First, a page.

mines with trip wires in front of the ROYAL NORFOLKS."

    "15th August
    Throughout the attack very complex mining had been encountered and the Inf who were
    very tired and had recently suffered very hy cas were greatly cheered by the morale of the sappers
    who went in front of them opening up the routes.
    Now Bde broke out on the right and the RECCE REGT went on to FLERS the 17 Fd Coy
    RE with them when we heard of fresh landings in the SOUTH of FRANCE.
    Sjt GRAHAM, PL Sjt of No 2 PL was later awarded the CROIX DE GUERRE for his fine
    performance in NORMANDY."

    I'll need to check there wasn't another Sjt Graham, but looks promising
     
  14. ruairidh23

    ruairidh23 New Member

    hello marc!,
    thank you for the swiftness of your reply I appreciate it, just reading the last few paragraphs have fed my imagination greatly, I didn't know my grandfather at all, sadly he died before I was born and finding out about his actions in ww2 and what he has done helps me paint a picture about what kind of man he was and who he was to others, unfortunately I know very little about the 17th and don't have much if not anything to bring to the table here, I would like to know as much as possible, except im afraid im only beginning to scratch the surface of a very long journey, but one that I intend to finish, maybe knowing the past will help me with my future.

    I would very much like to know more about the 17th on or previous to D-Day and their actions in their part of the Main Effort, where did you find this information from if I may ask? and do you have any pointers on where I can find more on the 17th?

    you have been invaluable to my search marc and I really am thankful for your help and hopefully continuous
    Many thanks.
    Ruairidh


    P.s I eagerly wait for your confirmation on the above comment :)
     
  15. MarcD

    MarcD Grandson of Royal Engineer

    No worries - always happy to share whatever info I have, just as other people have done for me.

    I've mainly focussed on 84 Fd Coy RE so far, as my grandfather served with them from 12th June 1944 to the end of the war. I'm now working back from 12th June 1944 to September 1939, which was the time my grandfather served with 17th Fd Coy RE. To be honest, I've only just scratched the surface with 17th, but already have some great info and contacts.
    There's some great books about the 3rd British Infantry Division, of which 17th Fd Coy RE were one of three divisional RE Coys, such as 'Monty's Ironsides' and 'Assault Division', and I've just finished reading 'Sword of Bone' which was written by a RE officer from 3rd British Division covering September 1939 to June 1940.

    In a nutshell... 17th Fd Coy RE were posted to France/Belgium with the BEF in September 1939, where they remained until the retreat to Dunkirk in May 1940.
    They were then training and preparing for 'the invasion', wherever or whenever that was to be. In fact they were due to take part in the Italy campaign but missed out as the Canadians didn't want to be overshadowed by the Americans, so they got selected instead...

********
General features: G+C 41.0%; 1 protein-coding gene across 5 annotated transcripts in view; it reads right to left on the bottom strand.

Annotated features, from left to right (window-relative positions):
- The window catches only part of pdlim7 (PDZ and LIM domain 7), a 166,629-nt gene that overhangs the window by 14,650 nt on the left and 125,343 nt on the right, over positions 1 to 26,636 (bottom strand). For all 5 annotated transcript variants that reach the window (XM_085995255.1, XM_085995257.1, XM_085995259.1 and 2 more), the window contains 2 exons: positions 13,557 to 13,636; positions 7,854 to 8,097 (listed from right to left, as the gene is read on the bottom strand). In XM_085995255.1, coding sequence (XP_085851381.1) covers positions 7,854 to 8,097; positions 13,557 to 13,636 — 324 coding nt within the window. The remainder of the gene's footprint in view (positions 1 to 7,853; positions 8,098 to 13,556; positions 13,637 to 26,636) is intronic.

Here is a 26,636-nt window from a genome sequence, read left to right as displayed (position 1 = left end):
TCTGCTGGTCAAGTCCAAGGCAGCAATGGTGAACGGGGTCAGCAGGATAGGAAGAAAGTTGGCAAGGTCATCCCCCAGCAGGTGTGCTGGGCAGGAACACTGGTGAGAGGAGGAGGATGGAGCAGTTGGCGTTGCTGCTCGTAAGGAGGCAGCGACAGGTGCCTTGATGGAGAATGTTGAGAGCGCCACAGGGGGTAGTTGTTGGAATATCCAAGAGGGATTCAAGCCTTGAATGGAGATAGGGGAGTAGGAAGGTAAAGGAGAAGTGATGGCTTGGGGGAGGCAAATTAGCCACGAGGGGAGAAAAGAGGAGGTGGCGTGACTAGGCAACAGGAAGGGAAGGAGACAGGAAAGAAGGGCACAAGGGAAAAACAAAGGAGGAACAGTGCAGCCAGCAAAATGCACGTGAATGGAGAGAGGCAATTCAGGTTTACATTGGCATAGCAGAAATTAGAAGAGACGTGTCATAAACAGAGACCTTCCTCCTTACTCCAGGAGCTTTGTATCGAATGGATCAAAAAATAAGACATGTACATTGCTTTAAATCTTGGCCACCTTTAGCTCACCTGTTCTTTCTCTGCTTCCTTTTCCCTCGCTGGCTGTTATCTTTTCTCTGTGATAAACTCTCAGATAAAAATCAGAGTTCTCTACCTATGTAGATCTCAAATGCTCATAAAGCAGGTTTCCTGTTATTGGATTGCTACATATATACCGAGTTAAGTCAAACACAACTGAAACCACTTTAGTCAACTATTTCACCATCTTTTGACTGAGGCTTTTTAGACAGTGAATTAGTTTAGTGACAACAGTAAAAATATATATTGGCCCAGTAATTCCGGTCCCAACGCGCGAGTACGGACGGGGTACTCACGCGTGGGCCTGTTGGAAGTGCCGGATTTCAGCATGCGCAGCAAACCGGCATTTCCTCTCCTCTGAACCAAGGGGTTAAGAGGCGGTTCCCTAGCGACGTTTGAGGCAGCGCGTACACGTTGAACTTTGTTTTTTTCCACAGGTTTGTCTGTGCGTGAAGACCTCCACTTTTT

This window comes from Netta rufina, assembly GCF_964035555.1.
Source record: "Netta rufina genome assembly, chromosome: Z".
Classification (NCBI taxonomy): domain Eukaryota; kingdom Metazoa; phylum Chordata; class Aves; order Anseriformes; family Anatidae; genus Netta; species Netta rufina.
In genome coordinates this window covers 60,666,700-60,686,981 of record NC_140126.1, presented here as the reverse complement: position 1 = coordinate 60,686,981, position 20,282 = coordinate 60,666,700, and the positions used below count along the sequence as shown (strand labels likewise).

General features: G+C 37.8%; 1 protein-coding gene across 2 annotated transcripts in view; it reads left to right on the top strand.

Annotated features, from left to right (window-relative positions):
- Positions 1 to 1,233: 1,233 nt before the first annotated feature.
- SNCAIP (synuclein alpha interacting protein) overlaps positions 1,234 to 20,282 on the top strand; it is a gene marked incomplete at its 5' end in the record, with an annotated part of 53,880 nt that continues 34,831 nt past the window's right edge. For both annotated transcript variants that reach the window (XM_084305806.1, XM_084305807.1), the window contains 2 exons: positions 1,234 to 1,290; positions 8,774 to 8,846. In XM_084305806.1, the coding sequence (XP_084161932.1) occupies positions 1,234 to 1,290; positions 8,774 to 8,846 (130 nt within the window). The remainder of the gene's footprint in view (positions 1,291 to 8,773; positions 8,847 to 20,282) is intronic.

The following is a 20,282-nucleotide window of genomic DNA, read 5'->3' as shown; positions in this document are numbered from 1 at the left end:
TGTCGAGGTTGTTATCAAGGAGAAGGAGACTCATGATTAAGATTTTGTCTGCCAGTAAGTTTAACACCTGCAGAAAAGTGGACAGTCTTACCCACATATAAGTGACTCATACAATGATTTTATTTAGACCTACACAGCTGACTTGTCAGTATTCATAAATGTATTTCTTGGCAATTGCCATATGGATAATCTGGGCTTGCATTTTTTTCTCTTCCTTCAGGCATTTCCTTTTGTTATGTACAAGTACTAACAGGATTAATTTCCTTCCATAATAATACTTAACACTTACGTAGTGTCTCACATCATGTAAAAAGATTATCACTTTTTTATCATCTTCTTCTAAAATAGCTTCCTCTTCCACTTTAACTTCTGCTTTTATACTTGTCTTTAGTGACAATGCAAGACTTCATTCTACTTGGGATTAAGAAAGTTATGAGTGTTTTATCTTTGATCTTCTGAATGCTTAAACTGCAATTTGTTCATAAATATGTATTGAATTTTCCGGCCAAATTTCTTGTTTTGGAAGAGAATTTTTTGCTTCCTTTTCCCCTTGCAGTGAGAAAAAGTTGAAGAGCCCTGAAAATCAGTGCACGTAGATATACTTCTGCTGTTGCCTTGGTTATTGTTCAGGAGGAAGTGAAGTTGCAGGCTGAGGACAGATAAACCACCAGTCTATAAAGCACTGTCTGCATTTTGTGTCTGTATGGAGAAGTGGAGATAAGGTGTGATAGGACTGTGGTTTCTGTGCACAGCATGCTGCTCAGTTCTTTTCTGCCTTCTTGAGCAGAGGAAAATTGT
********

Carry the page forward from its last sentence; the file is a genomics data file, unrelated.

...so after much preparation in Britain (mainly Scotland - Fort George etc) they took part in the Normandy landings on D-Day, landing on Sword Beach.

    In May 1945 the 3rd British Infantry Division (including 17th Fd Coy RE) ended up near Bremen, after fighting their way through France, Belgium, Netherlands...

    I believe then after the war, 17th Fd Coy RE were posted to Palestine.

    If you want to send me a PM with an email address, I'll happily share any info/docs I can.

    Cheers
    Marc
     
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  16. Tom OBrien

    Tom OBrien Senior Member

    Hi,

    Did anyone ever get the war diary for 17 Field Company in 1944?? I'm interested in knowing whether it refers at all to the type of 3 ton lorry they were issued with for D Day. I have two separate sources that tell me they were Austin K5 4x4 3 tonners but I'm hoping the diaries might shed some light.

    Cheers

    Tom
     
  17. MarcD

    MarcD Grandson of Royal Engineer

    Hi Tom,

    I have the war diaries for 17th Fd Coy RE, and am due to dig them out in the next few days if you are ok to wait until then?

    Cheers
    Marc
     
  18. Tom OBrien

    Tom OBrien Senior Member

    Marc,

    No rush at all, grateful for any light that you can shed on types or numbers of vehicles the unit held.

    Cheers

    Tom
     
  19. MarcD

    MarcD Grandson of Royal Engineer

    Hi Tom,

    Loaded-up the war diaries today but after an initial quick glance there doesn't appear to be a great deal of info, but if you want to send me a private message with an email address, I'm happy to send over the pages for May/June 1944 if it helps, otherwise I can have a better look during the week and advise any findings.

    Cheers
    Marc
     
  20. JanBower

    JanBower Member

    Hi There
    My Uncle Leslie Gerald Parsonage born 1913 Portsmouth Hampshire and died of his wounds sustained in Belgium on 18th May 1940 - He was Sapper #1867228 or #1867288 (found both numbers online!!! but am sure one is a typo!!!) - He was in the 17th Field Company Royal Engineers - also a boy apprentice in the Army from 1927 and then a pre-war Reservist. He was buried at Aaigem Communual Cemetery Erpe-mere Oost-Verlaanderen Belgium (May 1940). I have also found a reference to the Expeditionary Force in France online. Can any one add anything more to his story - such as the exercise he was partaking whilst in Belgium in May 1940 before he died.
    Many thanks for any help
    Jan Bower